Using astrocyte factors to prevent synaptic alterations in Alzheimer’s disease
MentorNicola Allen, PhD
The brain is the center of command of our bodies, controlling our motion, our behavior and our feelings. Its main components, the neurons, process information by making specialized connections (synapses) between them assisted by other important types of cells: the astrocytes. Alzheimer’s disease is associated with alterations in these connections. In this project I aim to restore the correct function of astrocytes, to rescue synaptic defects, in mouse models affected by Alzheimer disease and make a step further to the cure of this devastating disorder.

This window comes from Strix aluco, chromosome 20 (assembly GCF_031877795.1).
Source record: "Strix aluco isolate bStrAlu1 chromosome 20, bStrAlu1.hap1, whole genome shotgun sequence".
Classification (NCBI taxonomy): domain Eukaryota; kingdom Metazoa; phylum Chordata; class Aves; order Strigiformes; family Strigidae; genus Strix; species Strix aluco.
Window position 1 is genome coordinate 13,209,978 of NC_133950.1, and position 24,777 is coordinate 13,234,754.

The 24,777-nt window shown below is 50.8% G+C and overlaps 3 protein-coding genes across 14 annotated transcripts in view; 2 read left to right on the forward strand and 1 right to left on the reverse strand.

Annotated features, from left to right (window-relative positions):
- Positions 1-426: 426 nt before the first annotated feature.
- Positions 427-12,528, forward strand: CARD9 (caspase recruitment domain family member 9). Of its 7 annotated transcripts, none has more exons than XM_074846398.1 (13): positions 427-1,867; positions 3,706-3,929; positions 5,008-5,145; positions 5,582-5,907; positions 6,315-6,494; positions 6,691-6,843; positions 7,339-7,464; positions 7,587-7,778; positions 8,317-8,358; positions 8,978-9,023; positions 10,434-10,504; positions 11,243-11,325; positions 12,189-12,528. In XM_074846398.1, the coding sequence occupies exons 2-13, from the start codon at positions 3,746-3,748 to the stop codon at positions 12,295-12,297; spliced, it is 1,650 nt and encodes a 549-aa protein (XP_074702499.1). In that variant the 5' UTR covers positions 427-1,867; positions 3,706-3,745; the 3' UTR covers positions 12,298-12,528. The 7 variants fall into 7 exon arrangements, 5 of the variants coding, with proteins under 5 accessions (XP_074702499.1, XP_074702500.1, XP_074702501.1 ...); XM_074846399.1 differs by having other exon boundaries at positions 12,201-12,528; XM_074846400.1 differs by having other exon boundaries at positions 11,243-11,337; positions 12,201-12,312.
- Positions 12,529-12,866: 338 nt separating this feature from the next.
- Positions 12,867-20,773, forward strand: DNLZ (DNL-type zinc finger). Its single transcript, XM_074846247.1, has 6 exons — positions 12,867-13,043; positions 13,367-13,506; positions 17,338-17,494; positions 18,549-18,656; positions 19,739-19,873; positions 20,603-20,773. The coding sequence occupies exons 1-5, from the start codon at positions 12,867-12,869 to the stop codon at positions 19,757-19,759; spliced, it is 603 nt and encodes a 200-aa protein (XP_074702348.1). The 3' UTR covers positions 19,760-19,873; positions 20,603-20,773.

The brain is the center of command of our bodies. It controls our motion, our behavior, our feelings, our memories. Its main components, the neurons, process information by making fast connections, synapses, with each other. They are assisted by another important set of cells: the astrocytes. Astrocytes are cells with a star-shape that can contact more than one thousand different synapses. Their presence at the synapse is essential for correct transmission of information. In Alzheimer’s disease these synapses are lost, but we still do not fully understand why and how. In this project, I will study if changes to astrocytes in Alzheimer’s disease are responsible for the loss of synapses. To study this, I am using mice that have mutations in genes associated with Alzheimer’s disease, and that develop symptoms of the disease. Using these mice, I found that in Alzheimer’s disease astrocytes produce more levels of a factor, Glypican 5, important for synaptic function. I will test if this increase in Glypican 5 is toxic for synapses and is contributing to their loss in Alzheimer’s disease. I will do this by decreasing the levels of Glypican 5 in astrocytes from mice affected by Alzheimer’s disease. I expect that this reduction will restore the correct function of the synapses. These discoveries may have important implications for Alzheimer’s disease, by identifying a new way to prevent synapse loss and take a step further to the cure of this devastating disease.